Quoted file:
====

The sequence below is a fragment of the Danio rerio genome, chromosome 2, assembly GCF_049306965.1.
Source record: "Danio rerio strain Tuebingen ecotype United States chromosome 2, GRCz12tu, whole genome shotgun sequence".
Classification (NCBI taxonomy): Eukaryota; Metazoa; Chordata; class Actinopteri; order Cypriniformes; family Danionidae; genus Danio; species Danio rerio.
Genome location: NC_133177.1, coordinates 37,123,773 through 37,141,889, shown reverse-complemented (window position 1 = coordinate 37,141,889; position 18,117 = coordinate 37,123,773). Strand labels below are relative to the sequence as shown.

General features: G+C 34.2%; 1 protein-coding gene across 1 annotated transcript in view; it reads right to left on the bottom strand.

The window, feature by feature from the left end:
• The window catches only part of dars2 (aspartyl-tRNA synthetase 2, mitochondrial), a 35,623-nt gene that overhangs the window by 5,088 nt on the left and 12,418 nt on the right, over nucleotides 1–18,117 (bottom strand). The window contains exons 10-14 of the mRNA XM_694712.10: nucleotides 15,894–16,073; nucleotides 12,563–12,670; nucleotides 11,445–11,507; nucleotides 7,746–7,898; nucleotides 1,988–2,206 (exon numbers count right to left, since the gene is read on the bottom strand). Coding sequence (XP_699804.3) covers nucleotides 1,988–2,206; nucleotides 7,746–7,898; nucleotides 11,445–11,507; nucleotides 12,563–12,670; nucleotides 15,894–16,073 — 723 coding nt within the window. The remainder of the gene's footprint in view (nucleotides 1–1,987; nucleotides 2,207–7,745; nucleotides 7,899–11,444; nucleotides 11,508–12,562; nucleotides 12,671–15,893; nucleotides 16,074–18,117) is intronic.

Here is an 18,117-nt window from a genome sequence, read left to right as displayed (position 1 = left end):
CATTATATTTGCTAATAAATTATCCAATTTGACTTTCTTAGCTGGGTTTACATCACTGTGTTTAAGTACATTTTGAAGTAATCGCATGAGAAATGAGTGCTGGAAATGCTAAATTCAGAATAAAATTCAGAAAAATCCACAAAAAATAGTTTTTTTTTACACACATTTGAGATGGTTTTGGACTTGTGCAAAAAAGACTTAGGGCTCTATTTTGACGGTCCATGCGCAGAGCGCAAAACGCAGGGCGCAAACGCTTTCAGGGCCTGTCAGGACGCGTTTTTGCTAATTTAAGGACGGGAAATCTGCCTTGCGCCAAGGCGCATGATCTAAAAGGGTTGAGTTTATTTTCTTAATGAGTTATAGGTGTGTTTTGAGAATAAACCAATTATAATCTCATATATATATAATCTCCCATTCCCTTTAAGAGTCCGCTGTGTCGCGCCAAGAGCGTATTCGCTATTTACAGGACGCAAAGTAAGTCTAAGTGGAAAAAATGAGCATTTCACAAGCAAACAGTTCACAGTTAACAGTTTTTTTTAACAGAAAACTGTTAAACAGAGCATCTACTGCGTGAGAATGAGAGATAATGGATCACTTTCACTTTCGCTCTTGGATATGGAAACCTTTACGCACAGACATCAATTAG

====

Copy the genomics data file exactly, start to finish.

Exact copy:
The sequence below is a fragment of the Danio rerio genome, chromosome 2, assembly GCF_049306965.1.
Source record: "Danio rerio strain Tuebingen ecotype United States chromosome 2, GRCz12tu, whole genome shotgun sequence".
Classification (NCBI taxonomy): Eukaryota; Metazoa; Chordata; class Actinopteri; order Cypriniformes; family Danionidae; genus Danio; species Danio rerio.
Genome location: NC_133177.1, coordinates 37,123,773 through 37,141,889, shown reverse-complemented (window position 1 = coordinate 37,141,889; position 18,117 = coordinate 37,123,773). Strand labels below are relative to the sequence as shown.

General features: G+C 34.2%; 1 protein-coding gene across 1 annotated transcript in view; it reads right to left on the bottom strand.

The window, feature by feature from the left end:
• The window catches only part of dars2 (aspartyl-tRNA synthetase 2, mitochondrial), a 35,623-nt gene that overhangs the window by 5,088 nt on the left and 12,418 nt on the right, over nucleotides 1–18,117 (bottom strand). The window contains exons 10-14 of the mRNA XM_694712.10: nucleotides 15,894–16,073; nucleotides 12,563–12,670; nucleotides 11,445–11,507; nucleotides 7,746–7,898; nucleotides 1,988–2,206 (exon numbers count right to left, since the gene is read on the bottom strand). Coding sequence (XP_699804.3) covers nucleotides 1,988–2,206; nucleotides 7,746–7,898; nucleotides 11,445–11,507; nucleotides 12,563–12,670; nucleotides 15,894–16,073 — 723 coding nt within the window. The remainder of the gene's footprint in view (nucleotides 1–1,987; nucleotides 2,207–7,745; nucleotides 7,899–11,444; nucleotides 11,508–12,562; nucleotides 12,671–15,893; nucleotides 16,074–18,117) is intronic.

Here is an 18,117-nt window from a genome sequence, read left to right as displayed (position 1 = left end):
CATTATATTTGCTAATAAATTATCCAATTTGACTTTCTTAGCTGGGTTTACATCACTGTGTTTAAGTACATTTTGAAGTAATCGCATGAGAAATGAGTGCTGGAAATGCTAAATTCAGAATAAAATTCAGAAAAATCCACAAAAAATAGTTTTTTTTTACACACATTTGAGATGGTTTTGGACTTGTGCAAAAAAGACTTAGGGCTCTATTTTGACGGTCCATGCGCAGAGCGCAAAACGCAGGGCGCAAACGCTTTCAGGGCCTGTCAGGACGCGTTTTTGCTAATTTAAGGACGGGAAATCTGCCTTGCGCCAAGGCGCATGATCTAAAAGGGTTGAGTTTATTTTCTTAATGAGTTATAGGTGTGTTTTGAGAATAAACCAATTATAATCTCATATATATATAATCTCCCATTCCCTTTAAGAGTCCGCTGTGTCGCGCCAAGAGCGTATTCGCTATTTACAGGACGCAAAGTAAGTCTAAGTGGAAAAAATGAGCATTTCACAAGCAAACAGTTCACAGTTAACAGTTTTTTTTAACAGAAAACTGTTAAACAGAGCATCTACTGCGTGAGAATGAGAGATAATGGATCACTTTCACTTTCGCTCTTGGATATGGAAACCTTTACGCACAGACATCAATTAG